Thursday, May 31, 2007

No damages for student who said 'That's so gay'

A judge ruled last Tuesday that a high school student who sued after being disciplined and then mercilessly teased for using the phrase "That's so gay" is not entitled to monetary damages.

Sonoma County Superior Court Judge Elaine Rushing said she sympathized with 18-year-old Rebekah Rice for the ridicule she experienced at Maria Carrillo High School. But, the judge said, Rice's lawyers failed to prove that school administrators had violated any state laws or singled the girl out for punishment.

"All of us have probably felt at some time that we were unfairly punished by a callous teacher, or picked on and teased by boorish and uncaring bullies," the judge wrote in a 20-page ruling. "Unfortunately, this is part of what teenagers endure in becoming adults."

This from CNN.

Students accepted into first-ever state math and science academy

Two Fayette County students have been selected to attend the Academy of Mathematics and Science in Kentucky at Western Kentucky University.

Sophomores John Bowie from Lafayette High, and Daniel Coffman from Paul Laurence Dunbar High, will join 120 students from across the state this fall as part of the academy’s inaugural class. The pair will spend their junior and senior years at WKU, taking classes offered by the university. At the end of two years, John and Daniel will earn sixty college credit hours in addition to completing high school.

The goal of the program is to enable Kentucky’s exceptional young scientists and mathematicians to learn in an environment which offers advanced educational opportunities and prepares them for leadership roles in the Commonwealth. To be selected, students must demonstrate excellence in the areas of academic content, communication skills, maturity and personal character.
This video from YouTube.

KDE announces Computer savings for Kentucky public school students

Two programs will provide savings on technology to Kentucky’s public school students, the Kentucky Department of Education announced today.

Students can purchase Microsoft software through the new Student Select Program and computers through the Instructional Device Upgrade (IDU) project. Both programs also are available to P-12 education faculties and staff.

Microsoft software products available through the Student Select Program include:
· Office 2007
· Office 2004 for Mac
· One Note
· Project
· SharePoint
· Visio
· Windows Vista

All applications are full versions of the software. The Windows Vista license does require that a qualifying Windows operating system license be previously installed on the computer.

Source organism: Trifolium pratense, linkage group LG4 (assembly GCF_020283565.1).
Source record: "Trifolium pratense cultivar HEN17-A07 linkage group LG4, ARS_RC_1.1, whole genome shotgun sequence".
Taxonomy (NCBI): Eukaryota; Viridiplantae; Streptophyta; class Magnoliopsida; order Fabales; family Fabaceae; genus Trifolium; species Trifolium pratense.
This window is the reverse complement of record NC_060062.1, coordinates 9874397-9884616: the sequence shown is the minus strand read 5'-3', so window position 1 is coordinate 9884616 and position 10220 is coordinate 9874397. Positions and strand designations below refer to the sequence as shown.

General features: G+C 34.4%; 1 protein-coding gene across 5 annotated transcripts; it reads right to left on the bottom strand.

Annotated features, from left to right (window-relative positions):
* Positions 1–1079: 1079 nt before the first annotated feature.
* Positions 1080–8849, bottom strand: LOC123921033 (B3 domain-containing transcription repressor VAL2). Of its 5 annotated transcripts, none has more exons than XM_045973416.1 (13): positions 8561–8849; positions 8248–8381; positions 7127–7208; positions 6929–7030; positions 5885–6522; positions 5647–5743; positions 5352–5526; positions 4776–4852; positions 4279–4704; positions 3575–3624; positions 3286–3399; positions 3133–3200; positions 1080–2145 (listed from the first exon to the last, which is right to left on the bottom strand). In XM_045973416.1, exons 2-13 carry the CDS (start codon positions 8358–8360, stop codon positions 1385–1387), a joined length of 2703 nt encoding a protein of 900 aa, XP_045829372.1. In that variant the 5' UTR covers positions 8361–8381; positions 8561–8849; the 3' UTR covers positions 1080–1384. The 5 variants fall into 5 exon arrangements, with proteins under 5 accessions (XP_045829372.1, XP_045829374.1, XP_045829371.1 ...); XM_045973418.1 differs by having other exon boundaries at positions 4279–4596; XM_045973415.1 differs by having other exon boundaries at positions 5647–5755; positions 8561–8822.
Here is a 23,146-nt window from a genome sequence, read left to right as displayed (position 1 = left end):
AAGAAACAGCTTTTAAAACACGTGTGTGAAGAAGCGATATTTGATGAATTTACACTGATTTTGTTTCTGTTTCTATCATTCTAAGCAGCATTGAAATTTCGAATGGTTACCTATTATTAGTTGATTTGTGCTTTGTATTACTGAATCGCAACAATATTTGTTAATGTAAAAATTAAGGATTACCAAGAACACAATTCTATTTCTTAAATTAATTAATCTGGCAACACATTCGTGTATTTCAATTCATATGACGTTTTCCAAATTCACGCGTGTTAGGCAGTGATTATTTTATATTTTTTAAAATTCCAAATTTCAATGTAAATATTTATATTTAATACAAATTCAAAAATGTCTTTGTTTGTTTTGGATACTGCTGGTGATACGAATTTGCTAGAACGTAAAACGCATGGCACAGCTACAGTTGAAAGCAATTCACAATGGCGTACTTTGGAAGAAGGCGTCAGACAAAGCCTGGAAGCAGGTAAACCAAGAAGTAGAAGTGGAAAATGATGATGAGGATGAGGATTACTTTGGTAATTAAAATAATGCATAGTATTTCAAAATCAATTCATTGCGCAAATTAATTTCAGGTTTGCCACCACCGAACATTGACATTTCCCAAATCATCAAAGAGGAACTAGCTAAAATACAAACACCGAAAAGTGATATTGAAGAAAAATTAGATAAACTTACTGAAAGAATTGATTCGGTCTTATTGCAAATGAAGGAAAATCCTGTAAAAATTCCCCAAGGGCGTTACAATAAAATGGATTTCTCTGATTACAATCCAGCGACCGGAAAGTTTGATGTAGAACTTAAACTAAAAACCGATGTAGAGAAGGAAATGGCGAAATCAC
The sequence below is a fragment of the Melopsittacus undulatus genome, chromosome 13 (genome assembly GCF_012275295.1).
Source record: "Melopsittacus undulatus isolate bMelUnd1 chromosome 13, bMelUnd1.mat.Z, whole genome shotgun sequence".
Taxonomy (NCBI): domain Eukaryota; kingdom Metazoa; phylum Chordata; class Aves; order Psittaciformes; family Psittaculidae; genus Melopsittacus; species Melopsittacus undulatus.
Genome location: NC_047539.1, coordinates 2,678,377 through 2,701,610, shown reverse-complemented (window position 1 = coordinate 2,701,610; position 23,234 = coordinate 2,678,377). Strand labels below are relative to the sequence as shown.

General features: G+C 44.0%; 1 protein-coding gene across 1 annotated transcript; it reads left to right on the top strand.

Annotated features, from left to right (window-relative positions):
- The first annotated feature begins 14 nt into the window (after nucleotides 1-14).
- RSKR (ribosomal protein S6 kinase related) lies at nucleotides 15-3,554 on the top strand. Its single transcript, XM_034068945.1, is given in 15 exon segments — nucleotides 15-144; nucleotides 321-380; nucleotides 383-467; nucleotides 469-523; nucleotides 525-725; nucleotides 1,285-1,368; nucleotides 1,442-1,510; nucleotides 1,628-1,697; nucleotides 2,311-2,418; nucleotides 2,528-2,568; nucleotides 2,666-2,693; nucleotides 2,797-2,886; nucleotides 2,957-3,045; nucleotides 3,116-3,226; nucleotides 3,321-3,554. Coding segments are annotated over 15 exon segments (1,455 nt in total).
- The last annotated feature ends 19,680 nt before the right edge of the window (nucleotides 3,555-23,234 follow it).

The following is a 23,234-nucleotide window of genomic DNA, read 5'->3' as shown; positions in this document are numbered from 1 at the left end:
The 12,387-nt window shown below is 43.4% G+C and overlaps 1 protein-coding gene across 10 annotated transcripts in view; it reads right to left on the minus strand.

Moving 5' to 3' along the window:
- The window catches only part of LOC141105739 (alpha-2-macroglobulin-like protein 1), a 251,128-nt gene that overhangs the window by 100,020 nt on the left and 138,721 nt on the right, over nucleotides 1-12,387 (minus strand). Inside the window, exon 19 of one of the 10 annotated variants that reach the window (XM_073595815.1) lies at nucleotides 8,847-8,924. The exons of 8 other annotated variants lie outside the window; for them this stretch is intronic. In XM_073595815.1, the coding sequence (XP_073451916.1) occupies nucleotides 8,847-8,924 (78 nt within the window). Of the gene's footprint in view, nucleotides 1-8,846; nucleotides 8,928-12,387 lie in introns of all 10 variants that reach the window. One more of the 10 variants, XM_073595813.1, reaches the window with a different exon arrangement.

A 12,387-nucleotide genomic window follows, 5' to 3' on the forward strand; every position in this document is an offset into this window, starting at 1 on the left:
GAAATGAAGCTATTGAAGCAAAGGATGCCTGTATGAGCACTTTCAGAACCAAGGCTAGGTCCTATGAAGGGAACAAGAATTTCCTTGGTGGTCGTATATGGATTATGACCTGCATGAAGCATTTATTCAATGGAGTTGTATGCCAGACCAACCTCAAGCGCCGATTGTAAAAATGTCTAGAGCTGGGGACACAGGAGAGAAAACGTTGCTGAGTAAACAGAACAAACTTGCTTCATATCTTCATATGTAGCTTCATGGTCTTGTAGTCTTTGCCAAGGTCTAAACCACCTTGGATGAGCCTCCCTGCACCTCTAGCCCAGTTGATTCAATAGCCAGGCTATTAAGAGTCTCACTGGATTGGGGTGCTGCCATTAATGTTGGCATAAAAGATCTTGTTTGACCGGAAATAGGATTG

Individuals may save hundreds of dollars when purchasing through this program.

Microsoft Student Select Pricing is available online at Student Select purchases can be placed online at <>. Authentication of eligibility is required.

Additional information on the Student Select program is available at or by visiting and entering “student select” into the Search box.

Students also may purchase computers, including desktop, laptop and tablet models from Dell, HP and Lenovo, at IDU-negotiated pricing. Prices are as much as 50 percent below retail pricing for equivalent models.

Vendor-specific order instructions are included at the top of the IDU order forms located on the Kentucky Department of Education’s Web site at <> or by visiting and entering “IDU pricing” into the Search box.

Barbara Erwin's Kentucky contract language

Last week Kentucky School News and Commentary re3quested and received Barbara Erwin's Kentucky contract. I wrote about the "90 days" issue, but did not present the rest of the contract.

The following is the language from the contract. It is not a .pdf file, and therefore formatting will be wrong and I can't reproduce the signatures on the last page, but otherwise the language is accurate.
This employment contract is entered into as of the 9th day of May, 2007, between the Kentucky Board of Education of the Commonwealth of Kentucky ("Board") and Dr. Barbara Erwin ("Commissioner") in order to enhance administrative stability and continuity within the elementary and secondary education system of Kentucky.

1. TERM.
The Board employs Barbara Erwin as Commissioner of Education for a term beginning July 16. 2007 and ending July 15, 2011. If the Board decides not to renew or extend this Agreement, it shall provide written notice of that circumstance to the Commissioner no later than ninety (90) days before the expiration of the Agreement.

As provided in KRS 156.148(2) and 156.010, the Commissioner shall be the executive and administrative officer of the Board in its administration of all educational matters and functions placed under its management and control. The Board, individually and collectively, may refer all criticism, complaints and suggestions called to its attention to the Commissioner. The Commissioner shall have the right to attend all Board meetings and all Board committee meetings, serve as an ex-officio, non-voting member of all Board committees and provide administrative recommendations on each item of business considered by each of these groups. No policy or bylaw of the Board shall diminish the Commissioner's power of authority as prescribed in law. Moreover, all duties assigned to the Commissioner by the Board shall be appropriate to and consistent with the professional role and responsibility of the Commissioner.